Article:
Ilse Mayer also noted that Dadou Mayer created the original Taos ski racing team. “He was also a pacesetter for NASTAR,” she said. “He was unbeatable at that time.” Mayer Schreiber said that when her father arrived in 1958, the ski valley was a place of raw beauty — and no amenities.
“It was a different time,” she said, adding that her late-grandparents, Charles and Nicole Mayer, were “so proud” of Dadou’s and Jean’s industriousness. “They started the ski valley from scratch. There were no buildings up there, no road to get there, no electricity or radio — it was all from scratch. “They created a hotel, with a pool, and had an ice skating rink — 50 years ago,” she continued. “It’s so hard to give people the picture, but it was difficult to do anything at that time. It’s really something amazing, what they created.”
Taos Ski Valley, Inc. vice president and Village of Taos Ski Valley councilor Chris Stagg counted 48 years of friendship with Dadou Mayer, with whom he had also worked. “We skied a lot together some times, and some times we worked a lot together,” he said. “Both were fun, but particularly to ski with Dadou. Dadou was very creative with his skiing. He was always trying something new with his technique and with the things he did with his students. He took it seriously, but he also wanted instructors, students and guests to have fun.”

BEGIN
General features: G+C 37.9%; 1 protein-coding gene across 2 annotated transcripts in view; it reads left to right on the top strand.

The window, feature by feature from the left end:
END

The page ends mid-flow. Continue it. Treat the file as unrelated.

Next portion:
Stagg noted that the sport “wasn’t as organized in the 50s and 60s as it is today, so you really counted on people that had talent and vision and who were able to teach the technique to people. That’s what Jean and Dadou did. They prided themselves on knowing the upper levels of skiing, and they were able to translate that down to mere mortals. And that kept Taos competitive with the other resorts.” The Mayer brothers didn’t just bring skiing expertise from the French Alps — they brought a class of cuisine and hospitality that set Taos Ski Valley apart from other American ski areas in the 1960s.
Louis Bacon purchased Taos Ski Valley, Inc. from Ernie Blake in 2014, and bought the Hotel St. Bernard last year. But the original “ski pioneers” influence still courses through the ski valley. When the resort’s leadership announced in the fall that the original Hotel St. Bernard was slated to be torn down and rebuilt, the company emphasized the importance of retaining the Mayer brother’s legacy: “A painstaking archiving […] will allow us to recreate a replica of the dining room and bar in the new build, utilizing the same hearth, the same timbers and placing art in the same places on the walls.”